From: Catherine Rankovic, BookEval.com
To: Cora C., Re: The book manuscript titled Adventures in Nursing
Hi, Cora. I think this collection of the challenges you met with as an adult in nursing school is wonderfully readable. Your prose is clear and this draft manuscript’s contents are exceptionally clean and clear and chronological--a treat for me.
Besides being your own memoir, the stories together create a portrait of nursing in the U.S. in the 21st century--a sort of Orwellian universe of overwork, frustration, bureaucracy, rigidity and senseless behavior on the part of patients and employers and everybody--except yourself, it seems. I suggest including in this collection a story about a mistake you made, or when your compassion failed. Readers will admire your overall heroism and fortitude, but if the first-person narrator does not make even one mild mistake or do anything (even a small thing such as knowingly being late, or sneaking a smoke) he or she won’t seem human to your readers.
It will probably be easy to work one “I messed up” anecdote into what you have here, and please don’t have it be a story consisting of you beating yourself up about not being perfect. Let me be very specific about why: The rule for characters, if you want them to seem like good and real human beings--and you are a “character” in your own memoir and must write yourself like one--is 80 percent good and 20 percent bad. None of us is perfect. For villains the percentage is the reverse. The first chapter and final chapter admitting that nursing is not fun and the computer work is horrible I like very much because it takes the “romance” out of the job. Honeymoon is over! Now comes life. We can all identify with that.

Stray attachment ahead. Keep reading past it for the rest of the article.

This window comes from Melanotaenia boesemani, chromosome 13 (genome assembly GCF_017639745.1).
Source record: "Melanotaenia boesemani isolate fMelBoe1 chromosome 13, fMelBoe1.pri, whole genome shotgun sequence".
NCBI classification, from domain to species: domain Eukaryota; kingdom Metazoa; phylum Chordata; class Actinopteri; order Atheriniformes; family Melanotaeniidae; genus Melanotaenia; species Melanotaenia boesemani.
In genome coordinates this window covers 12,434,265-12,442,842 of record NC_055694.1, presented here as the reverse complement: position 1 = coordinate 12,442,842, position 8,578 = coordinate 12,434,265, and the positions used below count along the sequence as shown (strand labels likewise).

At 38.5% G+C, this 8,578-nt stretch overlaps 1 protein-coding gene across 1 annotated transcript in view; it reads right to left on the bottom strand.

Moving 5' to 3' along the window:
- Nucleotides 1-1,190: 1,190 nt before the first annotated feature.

Your revision of what is here will be easy, if I have anything to say about it. Here are the major suggestions:
In “Seventy-Four Years” the nurse Stef with no fingerprints who lets you into the locked room never appears again in the story. Who is she? Why does she have “no fingerprints” and how did you find that out? Having no fingerprints is pretty darned weird. If you don’t know you might consider leaving her out of the story because readers will be distracted wondering about Stef.
In “Bell of Brass,” the ending needs a little work, and it’s only a matter of telling more. Who told Shirley she was cancer-free? The oncologist? And why was her husband there with her on that day when he usually was absent? Please write that scene or how you found out about it.
Prose Style Adjustment: Passive Voice
The prose was full of “passive voice” constructions which I changed into active constructions. A “passive” construction usually means replacing a “was” or “were” or “been” with an active verb and clearly identifying the source of the action. That means in simple language being straightforward about who did what. Examples:
Passive: The village was bombed.
Active: John’s unit bombed the village.
Passive: He was asked by Jen.
Active: Jen asked him.
Passive: After meds were passed out that evening. . .
Active: After the nurses passed out distributed meds that evening. . . (can you see why I made a vocabulary change?). We do say “passed out,” meaning distributed, but in this case, when we can be misunderstood, we prefer precision in verbs.
Business, military, government and professional language all use the passive voice for a good reason and the health professions too are steeped in it, and as a first-time writer about the health profession of course you’d use the passive voice. It is not a failing. All you need is to be conscious of is that storytelling should use the active voice.
As a new writer--you’re a good one! What future do you see for your book?